Christgau's Consumer Guide: Albums of the '90s
2000 book by music journalist Robert Christgau / From Wikipedia, the free encyclopedia
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Christgau's Consumer Guide: Albums of the '90s is a music reference book by American music journalist and essayist Robert Christgau. It was published in October 2000 by St. Martin's Press's Griffin imprint and collects approximately 3,800 capsule album reviews, originally written by Christgau during the 1990s for his "Consumer Guide" column in The Village Voice. Text from his other writings for the Voice, Rolling Stone, Spin, and Playboy from this period is also featured. The book is the third in a series of influential "Consumer Guide" collections, following Christgau's Record Guide: Rock Albums of the Seventies (1981) and Christgau's Record Guide: The '80s (1990).
|Published||2000 by St. Martin's Griffin|
|Preceded by||Christgau's Record Guide: The '80s|
Covering a variety of genres within and beyond the conventional pop/rock axis of most music press, the reviews are composed in a concentrated, fragmented prose style characterized by layered clauses, caustic wit, one-liner jokes, political digressions, and allusions ranging from common knowledge to the esoteric. Adhering to Christgau's mainstream tastes and some personal eccentricities, the guide favors music on standards of catchiness, rhythmic vitality, and practical significance, while generally penalizing qualities like sexist content and hour-plus album lengths. It also introduces a new grading system Christgau developed in response to the proliferation in music production over the 1990s, an event he cites as a reason why this project was the most difficult of the three "Consumer Guide" collections.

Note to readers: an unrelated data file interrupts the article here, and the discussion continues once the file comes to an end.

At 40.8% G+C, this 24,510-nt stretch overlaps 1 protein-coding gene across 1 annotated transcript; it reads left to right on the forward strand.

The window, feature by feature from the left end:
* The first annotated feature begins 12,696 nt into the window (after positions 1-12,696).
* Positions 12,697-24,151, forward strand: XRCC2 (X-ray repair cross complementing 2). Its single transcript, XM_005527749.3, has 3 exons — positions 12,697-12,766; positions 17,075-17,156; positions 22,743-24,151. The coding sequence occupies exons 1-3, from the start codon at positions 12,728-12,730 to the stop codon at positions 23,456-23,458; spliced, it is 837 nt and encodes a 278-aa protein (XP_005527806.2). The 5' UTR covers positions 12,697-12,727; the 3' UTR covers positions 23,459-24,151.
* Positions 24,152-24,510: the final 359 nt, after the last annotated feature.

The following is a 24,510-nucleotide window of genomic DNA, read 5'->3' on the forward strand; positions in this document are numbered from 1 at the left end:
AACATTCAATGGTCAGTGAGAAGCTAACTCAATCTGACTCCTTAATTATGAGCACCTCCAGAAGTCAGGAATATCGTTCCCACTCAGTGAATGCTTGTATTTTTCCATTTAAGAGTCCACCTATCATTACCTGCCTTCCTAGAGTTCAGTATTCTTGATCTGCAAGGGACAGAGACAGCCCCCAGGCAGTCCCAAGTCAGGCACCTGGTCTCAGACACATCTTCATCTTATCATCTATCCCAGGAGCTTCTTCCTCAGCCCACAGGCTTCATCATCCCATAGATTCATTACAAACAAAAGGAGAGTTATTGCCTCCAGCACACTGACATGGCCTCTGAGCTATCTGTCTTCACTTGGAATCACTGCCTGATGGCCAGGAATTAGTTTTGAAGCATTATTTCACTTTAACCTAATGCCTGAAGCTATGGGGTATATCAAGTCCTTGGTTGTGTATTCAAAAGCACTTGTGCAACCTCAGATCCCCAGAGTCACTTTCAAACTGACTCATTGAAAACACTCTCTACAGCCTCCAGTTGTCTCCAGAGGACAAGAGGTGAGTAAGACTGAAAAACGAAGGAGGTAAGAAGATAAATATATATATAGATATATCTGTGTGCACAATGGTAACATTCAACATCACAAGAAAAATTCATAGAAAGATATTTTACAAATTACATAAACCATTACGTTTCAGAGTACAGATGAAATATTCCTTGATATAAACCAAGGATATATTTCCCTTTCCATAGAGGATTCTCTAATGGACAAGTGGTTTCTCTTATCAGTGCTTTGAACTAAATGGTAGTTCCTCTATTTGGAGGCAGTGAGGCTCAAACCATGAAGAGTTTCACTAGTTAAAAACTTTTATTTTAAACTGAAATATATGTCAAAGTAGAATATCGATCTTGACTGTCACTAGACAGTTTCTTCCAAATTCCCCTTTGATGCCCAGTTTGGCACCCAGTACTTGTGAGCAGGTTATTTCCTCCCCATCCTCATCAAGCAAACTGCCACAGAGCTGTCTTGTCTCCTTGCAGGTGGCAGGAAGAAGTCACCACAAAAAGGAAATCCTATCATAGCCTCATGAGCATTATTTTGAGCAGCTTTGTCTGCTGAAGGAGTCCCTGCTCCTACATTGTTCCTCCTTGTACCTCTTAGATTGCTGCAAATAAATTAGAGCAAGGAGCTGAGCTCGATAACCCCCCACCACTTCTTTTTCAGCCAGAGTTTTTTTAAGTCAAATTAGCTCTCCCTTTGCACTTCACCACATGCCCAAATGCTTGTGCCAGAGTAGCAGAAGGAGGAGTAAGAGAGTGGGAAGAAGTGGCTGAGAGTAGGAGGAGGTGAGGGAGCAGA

Critical response to the guide was divided, with praise given to the quality of writing and breadth of coverage but disapproval of the novel rating schema and aspects of Christgau's judgements. The collection has since been referenced by academic works and ranked among the top popular music books according to The A.V. Club. Along with Christgau's other writings, its contents are freely available on his website – robertchristgau.com – created with fellow critic and web designer Tom Hull, who also adopted the book's grading system for his own review website.